By Jacob Richman and Noah Ferguson
The first time Lawtez Rogers set foot in a crowded Maryland Stadium was breathtaking — the fireworks, the mascots, thousands of rowdy Terp fans chanting and shaking their keys on third downs.
“I can’t wait to have a stadium full of fans again … to see the Maryland flag come down the bleachers,” Rogers said, shaking his head with a smile, “the energy is exciting.”
Rogers won’t have to wait long to see the state’s flag rush down the mob of students. On Saturday, Maryland football hosts what is anticipated to be a strong crowd in their return to a full capacity Maryland Stadium.
As of Thursday, 39,000 tickets have been distributed for the season-opener against West Virginia, with over 11,000 of them being student tickets, per Maryland athletics.
When fans flood to College Park for the first Terps football game open to the public since 2019, it will be a culmination of the reintroduction of Maryland supporters back to the sports that were displaced last year due to COVID-19.
With 10 Terps home games already in the books, players have already noticed the difference in getting their cheering section back.
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When Maryland men’s soccer takes the field, the atmosphere is unmatched. Opponents often consider it a landmark for college soccer, and the task of visiting the Terps’ home field can be daunting.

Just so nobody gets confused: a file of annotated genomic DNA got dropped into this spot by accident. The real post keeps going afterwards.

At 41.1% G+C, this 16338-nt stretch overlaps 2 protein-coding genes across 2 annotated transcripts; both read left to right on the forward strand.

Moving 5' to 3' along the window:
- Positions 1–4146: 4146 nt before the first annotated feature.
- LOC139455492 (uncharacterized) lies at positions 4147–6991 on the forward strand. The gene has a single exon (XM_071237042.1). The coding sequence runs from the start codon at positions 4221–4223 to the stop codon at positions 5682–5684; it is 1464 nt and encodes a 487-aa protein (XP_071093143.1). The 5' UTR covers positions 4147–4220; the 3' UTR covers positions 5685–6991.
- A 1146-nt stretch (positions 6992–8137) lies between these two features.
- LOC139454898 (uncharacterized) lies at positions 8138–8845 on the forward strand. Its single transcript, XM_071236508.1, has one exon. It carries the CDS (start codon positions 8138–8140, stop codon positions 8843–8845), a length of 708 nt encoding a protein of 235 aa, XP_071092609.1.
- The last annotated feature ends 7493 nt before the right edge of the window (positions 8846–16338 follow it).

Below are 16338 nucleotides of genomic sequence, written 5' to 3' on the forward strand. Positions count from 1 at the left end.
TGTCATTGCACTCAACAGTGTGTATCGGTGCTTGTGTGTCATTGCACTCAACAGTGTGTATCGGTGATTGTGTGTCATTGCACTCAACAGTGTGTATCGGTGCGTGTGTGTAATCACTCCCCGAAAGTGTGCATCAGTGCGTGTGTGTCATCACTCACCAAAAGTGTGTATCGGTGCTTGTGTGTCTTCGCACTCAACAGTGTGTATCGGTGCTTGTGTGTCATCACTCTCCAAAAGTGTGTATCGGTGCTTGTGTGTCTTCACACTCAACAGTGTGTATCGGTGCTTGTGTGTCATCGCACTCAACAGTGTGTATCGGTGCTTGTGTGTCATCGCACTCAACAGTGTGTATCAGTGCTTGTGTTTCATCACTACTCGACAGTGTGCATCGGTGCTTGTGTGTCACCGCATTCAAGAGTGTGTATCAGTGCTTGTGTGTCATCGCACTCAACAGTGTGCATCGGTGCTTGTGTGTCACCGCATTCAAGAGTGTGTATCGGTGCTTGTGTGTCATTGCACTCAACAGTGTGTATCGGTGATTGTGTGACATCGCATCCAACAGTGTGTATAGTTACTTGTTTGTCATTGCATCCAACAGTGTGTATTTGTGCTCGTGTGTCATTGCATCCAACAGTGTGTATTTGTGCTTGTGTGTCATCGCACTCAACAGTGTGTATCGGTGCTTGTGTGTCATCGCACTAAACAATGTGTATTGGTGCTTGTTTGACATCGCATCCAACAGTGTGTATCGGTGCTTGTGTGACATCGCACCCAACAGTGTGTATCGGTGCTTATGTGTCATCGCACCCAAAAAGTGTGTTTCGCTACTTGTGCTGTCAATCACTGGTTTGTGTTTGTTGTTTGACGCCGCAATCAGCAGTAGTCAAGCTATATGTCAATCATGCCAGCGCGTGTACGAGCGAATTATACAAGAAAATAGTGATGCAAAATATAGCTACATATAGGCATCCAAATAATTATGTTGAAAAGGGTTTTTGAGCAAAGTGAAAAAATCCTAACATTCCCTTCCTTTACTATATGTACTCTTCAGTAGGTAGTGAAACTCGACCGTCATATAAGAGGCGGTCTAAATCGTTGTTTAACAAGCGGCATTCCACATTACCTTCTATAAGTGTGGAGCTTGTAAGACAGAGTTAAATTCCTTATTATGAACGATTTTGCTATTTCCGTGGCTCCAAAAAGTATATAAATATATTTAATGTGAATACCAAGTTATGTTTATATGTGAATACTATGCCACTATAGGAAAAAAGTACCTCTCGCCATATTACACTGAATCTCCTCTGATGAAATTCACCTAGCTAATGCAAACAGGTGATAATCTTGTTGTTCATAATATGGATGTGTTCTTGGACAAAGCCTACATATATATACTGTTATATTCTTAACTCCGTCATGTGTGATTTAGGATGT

But the same can be said for Maryland players.
“It was very nerve-racking. Just kind of seeing a lot of the fans, especially on Sunday night, was kind of glorifying and it was a bit nerve-racking,” defender Nick Richardson said. “You could tell everybody kind of had that little tense nerves in their system to start the game. But it was extremely exciting.”
After a season without the intensity of thousands of screaming fans breathing down the neck of the opposing team’s keeper, the Terps have enjoyed getting their 12th man back at Ludwig Field.
“All of our players were so excited, as I was, to show up at Ludwig Field, under the lights, with fans in the stands,” coach Sasho Cirovski said.
Cirovski said having a vibrant student section showing energy, passion and love propelled the team forward. And Maryland has two solid home wins to show for it against then-No. 18 Charlotte and in-state rival UMBC.
He also praised the community turnout and said he knows people in and around College Park want to get out of the house, and he’s happy his squad can entertain them.
For a player like Richardson, who had one season in front of the Terps faithful before playing to the empty bleachers in spring 2021, getting back to the ritual of a Maryland home game is something he won’t take for granted.
“I’ve seen all the pictures, but I haven’t really gotten the chance to play too much in front of it, so I’m really going to enjoy it,” Richardson said.
Sunday’s crowd of 4,089 spurred the Terps to a 4-3 win in a slugfest with the Retrievers. And when George Mason visits Friday, it wouldn’t be a surprise if the pack of Maryland fans expands.
“There’s nothing like Friday night lights at Ludwig,” Cirovski said.
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With a maximum capacity of just 1,500, the Xfinity Center Pavilion is one of Maryland’s smaller sporting venues on campus.
While “The Pav” lacks the large proportions of some of the Terps’ other stadiums, its compact structure with fans stationed just feet away from the action can generate a hostile, raucous environment for visiting programs.
And with fans allowed back into the pavilion for the first time in 22 months, Maryland volleyball is finally feeling the impact of a home crowd.